Estonian rarities: Red Helleborine Orchid the Estonian Orchid of the Year
Tiiu Kull gives an overview of the state of the beautiful orchid in Estonia and elsewhere in the world and also introduces the aims of the International Year of Biodiversity of the UN. The red helleborine orchid (Cephalanthera rubra) is one of our largest and most beautiful orchids. It prefers calciferous soils, and is therefore more common in West-Estonia. It is a forest orchid that is threatened by forest felling. The author also explains the various ways of regeneration of the orchid.
A long road to nature protection badge
Vootele Hansen looks back at the history of founding the nature protection badge in the late 1930ies. The first nature protection law in Estonia was enacted in 1935 and based on that law, nature protection badges could have been awarded to people active in nature protection field. However, it took about five years before the statute and the design of the badge were worked out: in February 1940 the statute of the badge was finally sanctioned by the President of State (Konstantin Päts). The badge was officially awarded to 23 people. The article involves the list of the nominees and examples of the badge designs form 1937.
The time periods of Estonian protected areas
Teet Koitjärv proposes a novel way to mark the history Estonian nature protection, based, among other criteria, on the changes of political regimes. He differentiates between 6 stages of nature protection history: 1) until 1910 (time before protected areas); 2) 1910–1935 (academic nature protection with protected areas); 3) 1935–1944 (nature protection in Estonian Republic and in the following years of occupation); 4)1944–1957 (academic nature protection without state support); 5) 1957–1994 (state nature protection; cooperation between nature protection and forestry); 6) since 1994 (state nature protection in Estonian Republic; cooperation between nature protection and environmental protection).
Estonia Nature enquires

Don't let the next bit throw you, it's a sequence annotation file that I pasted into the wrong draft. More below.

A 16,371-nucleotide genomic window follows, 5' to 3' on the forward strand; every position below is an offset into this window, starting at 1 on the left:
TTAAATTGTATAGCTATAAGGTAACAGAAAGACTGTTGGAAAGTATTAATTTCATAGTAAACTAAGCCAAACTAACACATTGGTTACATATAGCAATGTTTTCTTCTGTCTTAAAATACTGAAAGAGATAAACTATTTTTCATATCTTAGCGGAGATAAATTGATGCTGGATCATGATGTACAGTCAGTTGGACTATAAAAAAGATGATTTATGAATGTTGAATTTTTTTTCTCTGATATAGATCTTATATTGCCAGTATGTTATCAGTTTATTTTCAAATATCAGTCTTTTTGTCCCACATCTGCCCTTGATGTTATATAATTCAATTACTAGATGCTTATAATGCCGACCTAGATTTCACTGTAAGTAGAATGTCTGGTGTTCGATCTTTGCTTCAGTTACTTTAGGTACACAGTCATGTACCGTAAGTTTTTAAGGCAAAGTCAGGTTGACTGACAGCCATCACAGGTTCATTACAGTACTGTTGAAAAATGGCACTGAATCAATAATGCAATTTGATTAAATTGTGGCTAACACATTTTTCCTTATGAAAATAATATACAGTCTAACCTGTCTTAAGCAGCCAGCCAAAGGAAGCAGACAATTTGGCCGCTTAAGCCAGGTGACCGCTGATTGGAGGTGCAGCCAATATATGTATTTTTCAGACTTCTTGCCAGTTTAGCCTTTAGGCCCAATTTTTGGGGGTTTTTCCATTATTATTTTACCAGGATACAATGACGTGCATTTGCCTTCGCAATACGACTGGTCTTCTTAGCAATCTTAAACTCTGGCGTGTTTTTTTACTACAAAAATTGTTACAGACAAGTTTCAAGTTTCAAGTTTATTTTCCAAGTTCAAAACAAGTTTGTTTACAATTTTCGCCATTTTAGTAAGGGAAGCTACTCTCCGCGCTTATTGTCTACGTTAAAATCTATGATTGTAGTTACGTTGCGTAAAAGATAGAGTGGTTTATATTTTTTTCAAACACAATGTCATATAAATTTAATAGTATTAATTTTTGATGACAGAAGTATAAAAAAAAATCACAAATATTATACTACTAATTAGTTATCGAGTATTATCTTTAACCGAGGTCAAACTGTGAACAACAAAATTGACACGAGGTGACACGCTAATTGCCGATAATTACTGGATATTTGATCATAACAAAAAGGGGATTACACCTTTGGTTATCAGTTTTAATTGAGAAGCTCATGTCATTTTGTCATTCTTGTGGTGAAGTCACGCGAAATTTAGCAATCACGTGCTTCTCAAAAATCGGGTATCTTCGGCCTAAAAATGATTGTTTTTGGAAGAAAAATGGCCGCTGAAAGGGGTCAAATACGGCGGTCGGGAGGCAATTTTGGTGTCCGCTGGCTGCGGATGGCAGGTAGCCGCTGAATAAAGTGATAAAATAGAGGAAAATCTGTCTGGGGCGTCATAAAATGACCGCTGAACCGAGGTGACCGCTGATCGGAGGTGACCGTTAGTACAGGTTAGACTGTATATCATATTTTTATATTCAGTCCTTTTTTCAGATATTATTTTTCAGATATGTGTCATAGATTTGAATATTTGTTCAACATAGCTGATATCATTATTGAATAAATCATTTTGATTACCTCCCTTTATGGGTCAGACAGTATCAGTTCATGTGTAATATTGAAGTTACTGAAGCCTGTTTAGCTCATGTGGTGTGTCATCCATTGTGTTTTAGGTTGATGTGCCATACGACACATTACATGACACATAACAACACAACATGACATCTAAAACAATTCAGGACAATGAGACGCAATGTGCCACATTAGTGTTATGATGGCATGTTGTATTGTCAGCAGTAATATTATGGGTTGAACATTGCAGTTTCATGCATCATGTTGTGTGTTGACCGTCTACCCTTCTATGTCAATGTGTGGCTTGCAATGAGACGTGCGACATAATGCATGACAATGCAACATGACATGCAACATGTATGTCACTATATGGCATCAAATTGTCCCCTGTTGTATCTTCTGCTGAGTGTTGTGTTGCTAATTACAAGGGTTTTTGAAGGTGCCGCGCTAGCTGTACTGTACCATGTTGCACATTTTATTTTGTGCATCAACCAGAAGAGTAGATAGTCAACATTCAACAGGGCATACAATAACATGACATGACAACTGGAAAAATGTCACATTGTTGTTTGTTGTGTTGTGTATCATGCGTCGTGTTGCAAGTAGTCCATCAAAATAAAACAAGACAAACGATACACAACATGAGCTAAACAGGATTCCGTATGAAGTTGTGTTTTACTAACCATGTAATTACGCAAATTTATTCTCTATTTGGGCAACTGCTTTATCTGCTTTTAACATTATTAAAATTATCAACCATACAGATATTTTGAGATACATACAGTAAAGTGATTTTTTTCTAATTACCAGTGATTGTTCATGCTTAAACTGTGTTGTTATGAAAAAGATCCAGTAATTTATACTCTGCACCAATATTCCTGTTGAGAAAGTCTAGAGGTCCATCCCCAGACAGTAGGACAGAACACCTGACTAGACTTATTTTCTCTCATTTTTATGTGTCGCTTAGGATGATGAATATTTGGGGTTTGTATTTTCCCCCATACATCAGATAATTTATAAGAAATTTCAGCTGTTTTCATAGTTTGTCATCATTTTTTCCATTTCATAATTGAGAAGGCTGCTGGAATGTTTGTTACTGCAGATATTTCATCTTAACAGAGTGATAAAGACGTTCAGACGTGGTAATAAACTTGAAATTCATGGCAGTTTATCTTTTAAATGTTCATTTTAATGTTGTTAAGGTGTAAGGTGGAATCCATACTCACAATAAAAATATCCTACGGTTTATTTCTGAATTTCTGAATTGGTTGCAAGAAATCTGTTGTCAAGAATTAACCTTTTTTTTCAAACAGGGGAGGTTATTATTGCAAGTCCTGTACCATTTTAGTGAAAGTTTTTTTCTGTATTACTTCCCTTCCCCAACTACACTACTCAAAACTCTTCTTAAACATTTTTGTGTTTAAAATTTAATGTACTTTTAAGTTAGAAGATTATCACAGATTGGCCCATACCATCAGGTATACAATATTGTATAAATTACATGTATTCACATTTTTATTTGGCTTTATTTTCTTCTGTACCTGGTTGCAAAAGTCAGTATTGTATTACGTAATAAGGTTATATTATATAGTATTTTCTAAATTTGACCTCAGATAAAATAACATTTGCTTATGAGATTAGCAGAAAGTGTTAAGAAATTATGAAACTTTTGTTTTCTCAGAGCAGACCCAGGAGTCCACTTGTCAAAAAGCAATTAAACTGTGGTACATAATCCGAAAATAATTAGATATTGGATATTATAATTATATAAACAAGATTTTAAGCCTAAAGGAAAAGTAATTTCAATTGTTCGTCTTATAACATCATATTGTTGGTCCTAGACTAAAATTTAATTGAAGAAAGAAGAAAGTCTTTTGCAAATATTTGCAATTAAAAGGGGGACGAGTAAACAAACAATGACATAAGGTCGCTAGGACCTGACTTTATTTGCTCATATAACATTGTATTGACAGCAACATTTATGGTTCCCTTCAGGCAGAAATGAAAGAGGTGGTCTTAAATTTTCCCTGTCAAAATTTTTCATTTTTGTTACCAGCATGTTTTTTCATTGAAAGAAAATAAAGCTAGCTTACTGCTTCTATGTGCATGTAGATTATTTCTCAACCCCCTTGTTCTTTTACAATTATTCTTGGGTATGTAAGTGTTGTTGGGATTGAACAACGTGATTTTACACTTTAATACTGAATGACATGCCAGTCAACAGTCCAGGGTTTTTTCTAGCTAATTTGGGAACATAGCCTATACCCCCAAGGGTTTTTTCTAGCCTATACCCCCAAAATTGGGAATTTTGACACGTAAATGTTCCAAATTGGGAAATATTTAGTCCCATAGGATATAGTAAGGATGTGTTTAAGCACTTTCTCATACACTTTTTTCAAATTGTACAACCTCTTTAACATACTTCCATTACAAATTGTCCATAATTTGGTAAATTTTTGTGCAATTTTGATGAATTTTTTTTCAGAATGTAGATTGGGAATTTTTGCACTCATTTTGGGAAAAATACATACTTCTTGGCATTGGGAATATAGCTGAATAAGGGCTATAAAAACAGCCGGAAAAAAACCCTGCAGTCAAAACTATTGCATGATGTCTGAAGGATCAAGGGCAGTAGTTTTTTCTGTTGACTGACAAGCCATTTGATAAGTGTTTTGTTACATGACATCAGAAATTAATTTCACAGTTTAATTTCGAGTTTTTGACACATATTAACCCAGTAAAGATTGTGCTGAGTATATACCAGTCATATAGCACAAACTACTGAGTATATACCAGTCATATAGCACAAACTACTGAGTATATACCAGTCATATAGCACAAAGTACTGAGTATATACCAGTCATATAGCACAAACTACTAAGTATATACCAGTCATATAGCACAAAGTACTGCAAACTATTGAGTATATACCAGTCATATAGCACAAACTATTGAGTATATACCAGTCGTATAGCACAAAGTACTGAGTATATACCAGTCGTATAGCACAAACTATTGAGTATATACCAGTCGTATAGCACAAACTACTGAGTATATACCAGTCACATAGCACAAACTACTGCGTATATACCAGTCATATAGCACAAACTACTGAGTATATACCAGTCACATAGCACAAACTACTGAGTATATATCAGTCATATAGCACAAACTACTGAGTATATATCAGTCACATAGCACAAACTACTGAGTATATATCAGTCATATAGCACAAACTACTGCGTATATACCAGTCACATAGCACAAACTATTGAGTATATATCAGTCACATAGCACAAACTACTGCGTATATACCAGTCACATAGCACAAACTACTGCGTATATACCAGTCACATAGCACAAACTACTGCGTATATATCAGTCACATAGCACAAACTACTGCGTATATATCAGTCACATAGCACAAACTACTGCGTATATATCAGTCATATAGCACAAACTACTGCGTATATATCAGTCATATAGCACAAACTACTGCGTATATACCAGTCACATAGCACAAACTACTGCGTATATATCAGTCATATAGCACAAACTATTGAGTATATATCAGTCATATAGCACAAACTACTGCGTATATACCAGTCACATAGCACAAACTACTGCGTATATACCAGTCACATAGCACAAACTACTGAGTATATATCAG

Lilika Käis summarizes the activities of the International Year of Biodiversity in Estonia.
Liina Eek explains the progress of compiling the nature protection development plan.
100 years of protected areas in Estonia
Hanno Zingel and Taimo Aasma look back at the beginning of the systematic network of protected areas and discuss the subsequent status quo and possible future developments. In the first Estonian Republic, the nature protection activities were mostly centered on defining natural monuments and taking these under protection. Most of the protected areas founded during the First Republic in 1920.-1930ies are still under protection, thus showing important continuity. In 1957 nature protection started to develop very fast: new protected areas were founded on state as well as on regional level. A new break-through happened in 1990ies when land was again turned into private property. As of today, Estonian network of protected areas consists of 5 national parks, 131 nature protection areas, 148 landscape protection areas and nature parks, 118 other protected areas, 544 protected parks, 343 Natura 2000 areas, 1038 habitats and 1203 single objects. The network covers very different types of areas, the most important and outstanding of which are, perhaps, the semi-natural communities and mires.
Why we need Natura 2000?
Kadri Möller gives an overview of the development of Natura 2000 areas, their aims and financing. Natura 2000 is a trans-European network of protected areas, which aims are defined by the Nature Directive and Birds Directive of the EU. In Estonia, the network encompasses 66 bird areas and 531 habitat areas, which largely overlap. The overall territory of Natura 2000 areas in Estonia is about 14 590 km2.